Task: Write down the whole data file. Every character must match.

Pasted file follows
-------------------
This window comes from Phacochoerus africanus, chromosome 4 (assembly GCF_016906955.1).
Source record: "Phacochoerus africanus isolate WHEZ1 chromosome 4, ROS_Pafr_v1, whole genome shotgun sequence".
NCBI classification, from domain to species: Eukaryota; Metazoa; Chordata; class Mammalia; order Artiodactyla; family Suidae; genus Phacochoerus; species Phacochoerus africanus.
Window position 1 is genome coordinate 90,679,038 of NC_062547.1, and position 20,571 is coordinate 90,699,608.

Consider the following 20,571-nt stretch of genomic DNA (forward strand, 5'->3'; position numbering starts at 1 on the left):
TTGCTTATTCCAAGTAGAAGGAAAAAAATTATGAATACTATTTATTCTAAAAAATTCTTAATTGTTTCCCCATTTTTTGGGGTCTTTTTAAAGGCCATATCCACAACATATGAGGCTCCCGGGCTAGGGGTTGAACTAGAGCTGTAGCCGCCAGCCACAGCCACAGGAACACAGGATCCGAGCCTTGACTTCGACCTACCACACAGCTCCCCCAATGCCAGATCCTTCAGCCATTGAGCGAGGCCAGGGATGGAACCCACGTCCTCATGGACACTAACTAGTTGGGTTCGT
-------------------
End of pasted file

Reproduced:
This window comes from Phacochoerus africanus, chromosome 4 (assembly GCF_016906955.1).
Source record: "Phacochoerus africanus isolate WHEZ1 chromosome 4, ROS_Pafr_v1, whole genome shotgun sequence".
NCBI classification, from domain to species: Eukaryota; Metazoa; Chordata; class Mammalia; order Artiodactyla; family Suidae; genus Phacochoerus; species Phacochoerus africanus.
Window position 1 is genome coordinate 90,679,038 of NC_062547.1, and position 20,571 is coordinate 90,699,608.

Consider the following 20,571-nt stretch of genomic DNA (forward strand, 5'->3'; position numbering starts at 1 on the left):
TTGCTTATTCCAAGTAGAAGGAAAAAAATTATGAATACTATTTATTCTAAAAAATTCTTAATTGTTTCCCCATTTTTTGGGGTCTTTTTAAAGGCCATATCCACAACATATGAGGCTCCCGGGCTAGGGGTTGAACTAGAGCTGTAGCCGCCAGCCACAGCCACAGGAACACAGGATCCGAGCCTTGACTTCGACCTACCACACAGCTCCCCCAATGCCAGATCCTTCAGCCATTGAGCGAGGCCAGGGATGGAACCCACGTCCTCATGGACACTAACTAGTTGGGTTCGT